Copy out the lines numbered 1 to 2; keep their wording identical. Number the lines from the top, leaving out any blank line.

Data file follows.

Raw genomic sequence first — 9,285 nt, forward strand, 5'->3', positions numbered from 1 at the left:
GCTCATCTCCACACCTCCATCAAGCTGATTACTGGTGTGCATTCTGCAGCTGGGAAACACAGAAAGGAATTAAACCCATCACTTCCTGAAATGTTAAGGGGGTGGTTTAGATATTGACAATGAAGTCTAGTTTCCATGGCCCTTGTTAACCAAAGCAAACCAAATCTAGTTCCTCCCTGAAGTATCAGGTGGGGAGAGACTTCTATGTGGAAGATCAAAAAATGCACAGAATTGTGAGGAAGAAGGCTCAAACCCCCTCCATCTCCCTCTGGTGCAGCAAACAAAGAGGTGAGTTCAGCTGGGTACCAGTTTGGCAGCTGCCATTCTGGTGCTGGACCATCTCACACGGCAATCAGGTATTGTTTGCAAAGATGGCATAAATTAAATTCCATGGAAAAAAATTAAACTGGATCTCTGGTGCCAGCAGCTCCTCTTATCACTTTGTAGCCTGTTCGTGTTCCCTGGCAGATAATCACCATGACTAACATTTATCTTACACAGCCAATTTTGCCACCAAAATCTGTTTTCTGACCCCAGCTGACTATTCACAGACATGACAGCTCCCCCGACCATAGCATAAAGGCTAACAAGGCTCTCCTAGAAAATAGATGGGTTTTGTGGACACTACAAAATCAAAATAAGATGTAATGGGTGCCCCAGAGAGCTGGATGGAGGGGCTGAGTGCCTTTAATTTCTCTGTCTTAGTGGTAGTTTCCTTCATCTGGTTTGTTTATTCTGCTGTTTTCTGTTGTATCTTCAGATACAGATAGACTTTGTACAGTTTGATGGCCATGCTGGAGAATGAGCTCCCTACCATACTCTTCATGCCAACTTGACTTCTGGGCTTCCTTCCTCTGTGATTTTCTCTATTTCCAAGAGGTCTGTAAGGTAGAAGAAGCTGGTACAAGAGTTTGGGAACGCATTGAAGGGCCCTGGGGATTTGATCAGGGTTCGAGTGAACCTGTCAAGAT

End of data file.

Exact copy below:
Raw genomic sequence first — 9,285 nt, forward strand, 5'->3', positions numbered from 1 at the left:
GCTCATCTCCACACCTCCATCAAGCTGATTACTGGTGTGCATTCTGCAGCTGGGAAACACAGAAAGGAATTAAACCCATCACTTCCTGAAATGTTAAGGGGGTGGTTTAGATATTGACAATGAAGTCTAGTTTCCATGGCCCTTGTTAACCAAAGCAAACCAAATCTAGTTCCTCCCTGAAGTATCAGGTGGGGAGAGACTTCTATGTGGAAGATCAAAAAATGCACAGAATTGTGAGGAAGAAGGCTCAAACCCCCTCCATCTCCCTCTGGTGCAGCAAACAAAGAGGTGAGTTCAGCTGGGTACCAGTTTGGCAGCTGCCATTCTGGTGCTGGACCATCTCACACGGCAATCAGGTATTGTTTGCAAAGATGGCATAAATTAAATTCCATGGAAAAAAATTAAACTGGATCTCTGGTGCCAGCAGCTCCTCTTATCACTTTGTAGCCTGTTCGTGTTCCCTGGCAGATAATCACCATGACTAACATTTATCTTACACAGCCAATTTTGCCACCAAAATCTGTTTTCTGACCCCAGCTGACTATTCACAGACATGACAGCTCCCCCGACCATAGCATAAAGGCTAACAAGGCTCTCCTAGAAAATAGATGGGTTTTGTGGACACTACAAAATCAAAATAAGATGTAATGGGTGCCCCAGAGAGCTGGATGGAGGGGCTGAGTGCCTTTAATTTCTCTGTCTTAGTGGTAGTTTCCTTCATCTGGTTTGTTTATTCTGCTGTTTTCTGTTGTATCTTCAGATACAGATAGACTTTGTACAGTTTGATGGCCATGCTGGAGAATGAGCTCCCTACCATACTCTTCATGCCAACTTGACTTCTGGGCTTCCTTCCTCTGTGATTTTCTCTATTTCCAAGAGGTCTGTAAGGTAGAAGAAGCTGGTACAAGAGTTTGGGAACGCATTGAAGGGCCCTGGGGATTTGATCAGGGTTCGAGTGAACCTGTCAAGAT